Characters have fault but humans are tend to have them and that's what makes this book so dear to me. Highly recommended if you can bear the slow pace, and the tug of war between rich and poor. View all 5 comments. Shelves: classics , women-writers. I can't quite put my finger on why I love this book quite as much as I do. And even for someone who does re-read books as much as I do, to get through 3 copies of one book is quite a feat.

For me, the most remarkable achievement of Gaskell is that she is able to combine so many elements of various 19th century novelistic traditions and yet not have the novel collapse into incomprehensibility. The broad scope of the novel, coupled with insightful depth and comment means that each reading of the bo I can't quite put my finger on why I love this book quite as much as I do. The broad scope of the novel, coupled with insightful depth and comment means that each reading of the book can offer something new. Read it as a straight forward or not love story, a fictional romantic biography.

Then discover the class politics that run through the novel.

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Or perhaps the debate as the title suggests between the rapidly industrialising north and the more gentrified south. Or the sexual and gender politics that create a constant thematic pulse throughout the book Or any other matter you choose to seek out from religion to the nature of authority and so on and so forth. There is so much to be gained from the many directions in which this book can pull you: I personally have often come away from the book wanting to follow up on points raised, to examine the history behind the work. Or, if in a romantic mood, I will find snippets of prose or dialogue floating around my head.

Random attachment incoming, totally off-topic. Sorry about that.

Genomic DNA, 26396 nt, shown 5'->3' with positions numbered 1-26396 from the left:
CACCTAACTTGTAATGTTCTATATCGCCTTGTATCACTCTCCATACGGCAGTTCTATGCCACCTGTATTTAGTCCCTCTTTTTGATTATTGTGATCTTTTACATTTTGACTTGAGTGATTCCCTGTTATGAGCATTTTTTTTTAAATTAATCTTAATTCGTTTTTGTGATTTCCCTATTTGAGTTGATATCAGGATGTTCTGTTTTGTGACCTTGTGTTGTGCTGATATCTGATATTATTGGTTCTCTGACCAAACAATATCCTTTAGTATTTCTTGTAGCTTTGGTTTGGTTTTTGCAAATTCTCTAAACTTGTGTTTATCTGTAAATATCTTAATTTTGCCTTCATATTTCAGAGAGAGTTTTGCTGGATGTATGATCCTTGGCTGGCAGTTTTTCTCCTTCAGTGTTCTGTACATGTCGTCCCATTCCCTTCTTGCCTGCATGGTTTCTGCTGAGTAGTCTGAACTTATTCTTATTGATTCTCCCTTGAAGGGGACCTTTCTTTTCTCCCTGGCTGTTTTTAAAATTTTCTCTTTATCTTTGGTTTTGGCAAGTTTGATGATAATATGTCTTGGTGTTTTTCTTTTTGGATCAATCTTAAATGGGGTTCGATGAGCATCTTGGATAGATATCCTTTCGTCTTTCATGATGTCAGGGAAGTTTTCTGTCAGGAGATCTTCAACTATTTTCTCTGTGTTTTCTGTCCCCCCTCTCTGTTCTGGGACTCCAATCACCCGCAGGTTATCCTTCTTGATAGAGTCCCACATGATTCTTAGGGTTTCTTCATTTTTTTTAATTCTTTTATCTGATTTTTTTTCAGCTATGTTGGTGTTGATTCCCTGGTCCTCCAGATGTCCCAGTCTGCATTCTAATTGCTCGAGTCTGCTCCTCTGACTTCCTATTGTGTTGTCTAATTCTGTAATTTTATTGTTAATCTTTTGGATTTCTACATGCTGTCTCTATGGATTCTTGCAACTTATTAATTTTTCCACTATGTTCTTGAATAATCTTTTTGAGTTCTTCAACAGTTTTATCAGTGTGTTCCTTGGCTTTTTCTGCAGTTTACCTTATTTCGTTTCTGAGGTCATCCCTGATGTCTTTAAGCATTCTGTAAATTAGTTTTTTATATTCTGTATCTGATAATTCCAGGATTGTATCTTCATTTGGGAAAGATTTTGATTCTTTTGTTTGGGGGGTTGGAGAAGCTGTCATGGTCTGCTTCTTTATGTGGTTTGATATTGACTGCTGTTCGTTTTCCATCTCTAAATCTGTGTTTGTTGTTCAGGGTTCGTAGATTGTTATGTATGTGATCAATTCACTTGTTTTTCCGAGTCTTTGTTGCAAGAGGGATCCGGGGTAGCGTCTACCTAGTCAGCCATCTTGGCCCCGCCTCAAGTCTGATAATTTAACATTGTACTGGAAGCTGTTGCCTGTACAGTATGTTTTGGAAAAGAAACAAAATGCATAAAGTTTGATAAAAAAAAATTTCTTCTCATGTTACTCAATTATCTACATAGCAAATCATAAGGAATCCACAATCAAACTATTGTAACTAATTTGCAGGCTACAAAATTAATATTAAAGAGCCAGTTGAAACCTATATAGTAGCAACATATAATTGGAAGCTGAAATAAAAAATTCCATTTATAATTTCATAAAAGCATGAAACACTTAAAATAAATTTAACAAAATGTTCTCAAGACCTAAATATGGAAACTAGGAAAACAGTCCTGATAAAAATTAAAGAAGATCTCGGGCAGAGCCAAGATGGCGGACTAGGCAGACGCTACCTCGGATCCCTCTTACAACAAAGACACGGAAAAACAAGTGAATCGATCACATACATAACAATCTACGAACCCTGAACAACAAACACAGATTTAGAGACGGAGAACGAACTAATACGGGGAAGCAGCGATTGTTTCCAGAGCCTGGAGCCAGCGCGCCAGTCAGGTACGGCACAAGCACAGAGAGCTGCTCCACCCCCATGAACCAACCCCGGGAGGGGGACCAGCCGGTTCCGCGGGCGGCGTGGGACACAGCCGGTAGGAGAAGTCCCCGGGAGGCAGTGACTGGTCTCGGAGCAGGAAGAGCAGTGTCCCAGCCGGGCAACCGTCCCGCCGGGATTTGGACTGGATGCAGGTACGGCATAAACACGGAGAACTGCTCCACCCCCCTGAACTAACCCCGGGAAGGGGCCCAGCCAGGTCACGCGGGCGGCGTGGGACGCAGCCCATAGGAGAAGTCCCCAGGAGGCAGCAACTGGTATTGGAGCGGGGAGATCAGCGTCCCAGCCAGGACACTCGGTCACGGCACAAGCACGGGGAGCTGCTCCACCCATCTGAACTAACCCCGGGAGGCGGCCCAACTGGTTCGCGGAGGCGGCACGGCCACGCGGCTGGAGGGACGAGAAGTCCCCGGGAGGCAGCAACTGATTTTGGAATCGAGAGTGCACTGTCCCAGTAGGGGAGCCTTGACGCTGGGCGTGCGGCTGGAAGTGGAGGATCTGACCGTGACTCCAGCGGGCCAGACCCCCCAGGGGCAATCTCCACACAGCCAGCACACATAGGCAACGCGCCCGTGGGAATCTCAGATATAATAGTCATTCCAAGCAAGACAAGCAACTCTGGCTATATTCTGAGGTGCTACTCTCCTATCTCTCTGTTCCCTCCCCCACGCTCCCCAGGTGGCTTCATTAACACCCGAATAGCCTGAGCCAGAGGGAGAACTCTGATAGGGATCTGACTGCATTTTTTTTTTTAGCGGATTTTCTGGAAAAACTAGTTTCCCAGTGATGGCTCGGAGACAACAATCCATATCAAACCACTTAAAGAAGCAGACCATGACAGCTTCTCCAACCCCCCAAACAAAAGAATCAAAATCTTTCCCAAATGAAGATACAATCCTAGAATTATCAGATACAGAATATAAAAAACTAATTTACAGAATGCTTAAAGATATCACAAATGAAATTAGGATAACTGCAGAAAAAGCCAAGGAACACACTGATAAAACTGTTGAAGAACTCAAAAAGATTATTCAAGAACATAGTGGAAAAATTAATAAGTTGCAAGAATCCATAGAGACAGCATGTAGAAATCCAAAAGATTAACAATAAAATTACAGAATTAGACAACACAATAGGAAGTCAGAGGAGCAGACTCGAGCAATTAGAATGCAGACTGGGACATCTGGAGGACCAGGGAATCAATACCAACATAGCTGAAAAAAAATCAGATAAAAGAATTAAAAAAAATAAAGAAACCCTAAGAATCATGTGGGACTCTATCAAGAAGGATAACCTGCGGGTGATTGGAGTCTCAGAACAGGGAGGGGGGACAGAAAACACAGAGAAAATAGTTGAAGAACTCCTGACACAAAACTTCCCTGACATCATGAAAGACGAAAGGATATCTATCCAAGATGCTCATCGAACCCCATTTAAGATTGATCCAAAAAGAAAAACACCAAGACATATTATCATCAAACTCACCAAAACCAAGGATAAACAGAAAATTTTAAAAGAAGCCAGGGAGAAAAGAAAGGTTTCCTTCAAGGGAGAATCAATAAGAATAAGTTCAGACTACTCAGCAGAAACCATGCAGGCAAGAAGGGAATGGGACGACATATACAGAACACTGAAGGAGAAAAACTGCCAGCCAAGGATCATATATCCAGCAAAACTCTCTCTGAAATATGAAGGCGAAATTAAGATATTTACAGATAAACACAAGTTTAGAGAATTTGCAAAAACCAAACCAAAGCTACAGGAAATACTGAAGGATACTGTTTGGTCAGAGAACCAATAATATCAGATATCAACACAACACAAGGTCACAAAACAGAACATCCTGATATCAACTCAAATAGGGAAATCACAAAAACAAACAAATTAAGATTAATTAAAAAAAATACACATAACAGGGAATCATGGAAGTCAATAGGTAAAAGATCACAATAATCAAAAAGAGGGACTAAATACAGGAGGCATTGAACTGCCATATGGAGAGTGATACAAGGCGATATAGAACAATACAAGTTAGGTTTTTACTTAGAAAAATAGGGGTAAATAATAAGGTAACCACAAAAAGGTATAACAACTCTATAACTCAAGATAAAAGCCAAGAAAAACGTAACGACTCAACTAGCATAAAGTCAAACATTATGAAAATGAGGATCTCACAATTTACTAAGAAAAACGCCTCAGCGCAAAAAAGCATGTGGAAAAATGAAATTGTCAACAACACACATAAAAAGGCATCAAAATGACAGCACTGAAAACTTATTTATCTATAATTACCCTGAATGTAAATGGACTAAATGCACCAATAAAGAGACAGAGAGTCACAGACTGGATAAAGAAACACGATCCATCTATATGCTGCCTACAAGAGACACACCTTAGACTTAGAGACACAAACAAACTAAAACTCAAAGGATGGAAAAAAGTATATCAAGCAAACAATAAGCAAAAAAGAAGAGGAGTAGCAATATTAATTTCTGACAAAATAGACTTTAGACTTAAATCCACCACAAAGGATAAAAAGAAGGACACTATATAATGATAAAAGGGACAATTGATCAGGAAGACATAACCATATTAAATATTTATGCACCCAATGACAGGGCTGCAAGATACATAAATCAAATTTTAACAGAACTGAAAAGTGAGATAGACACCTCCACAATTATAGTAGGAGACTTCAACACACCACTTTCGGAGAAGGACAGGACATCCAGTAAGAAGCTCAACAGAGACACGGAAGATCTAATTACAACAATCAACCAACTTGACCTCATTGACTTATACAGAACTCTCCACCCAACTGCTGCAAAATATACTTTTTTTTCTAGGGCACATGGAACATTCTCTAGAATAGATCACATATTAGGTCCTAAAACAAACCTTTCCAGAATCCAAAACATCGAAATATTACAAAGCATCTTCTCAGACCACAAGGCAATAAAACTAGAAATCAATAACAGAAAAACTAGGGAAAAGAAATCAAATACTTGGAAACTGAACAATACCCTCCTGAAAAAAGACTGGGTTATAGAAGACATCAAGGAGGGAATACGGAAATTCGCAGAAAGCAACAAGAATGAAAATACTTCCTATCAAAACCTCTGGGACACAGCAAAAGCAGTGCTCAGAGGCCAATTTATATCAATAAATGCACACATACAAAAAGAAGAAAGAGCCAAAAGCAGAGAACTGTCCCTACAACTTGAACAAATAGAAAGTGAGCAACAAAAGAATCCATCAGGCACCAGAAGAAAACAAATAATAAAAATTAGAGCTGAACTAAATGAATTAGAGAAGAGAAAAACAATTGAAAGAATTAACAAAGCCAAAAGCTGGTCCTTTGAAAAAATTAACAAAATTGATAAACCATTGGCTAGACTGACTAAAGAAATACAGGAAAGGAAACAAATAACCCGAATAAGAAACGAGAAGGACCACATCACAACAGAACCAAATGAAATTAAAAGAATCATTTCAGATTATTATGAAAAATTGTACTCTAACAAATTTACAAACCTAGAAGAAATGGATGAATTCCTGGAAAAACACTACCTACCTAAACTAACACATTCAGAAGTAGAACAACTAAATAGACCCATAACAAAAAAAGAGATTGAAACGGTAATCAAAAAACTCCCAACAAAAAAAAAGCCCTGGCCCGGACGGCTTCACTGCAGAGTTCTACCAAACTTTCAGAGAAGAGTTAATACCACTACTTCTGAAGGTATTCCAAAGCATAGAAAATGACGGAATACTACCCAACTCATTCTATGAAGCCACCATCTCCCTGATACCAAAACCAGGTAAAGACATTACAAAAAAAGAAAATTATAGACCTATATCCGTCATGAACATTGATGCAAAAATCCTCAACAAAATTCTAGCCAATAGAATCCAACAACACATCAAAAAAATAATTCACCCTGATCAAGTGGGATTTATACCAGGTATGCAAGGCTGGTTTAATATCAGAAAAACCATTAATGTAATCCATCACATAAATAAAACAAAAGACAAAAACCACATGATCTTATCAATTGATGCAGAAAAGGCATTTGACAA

Their story is successful because they are believable: they are imperfect, act willfully and foolishly, but ultimately they are good people. Margaret, especially, is an engaging heroine: her independance and strength of character in the face of remorseless adversity make her compelling, and gives the reader a real desire to see her gain her "happy" ending. Criticisms I have heard against the book have numbered the following: -It is dry -Its "over-emotional" prose kills any actual emotion i.

Obviously, to enjoy this book you need to familiarise and accept the conventions of the 19th century novel i. After all, that's how the escapism occurs! North and South is no more dry and in my personal opinion a lot less dry than Dickens, far less emotional than the heated Villette, and certainly as believable as anything written by Austen, Shelley or the Brontes.

Summary of 'North and South' - Elizabeth Gaskell

Indeed, Gaskell is more firmly tied to realism via her evocation of working class Manchester. And in terms of Gaskell owing much in style to, say Dickens, that is no great suprise: Gaskell was similarly writing in serialised format, and Dickens edited much of North and South.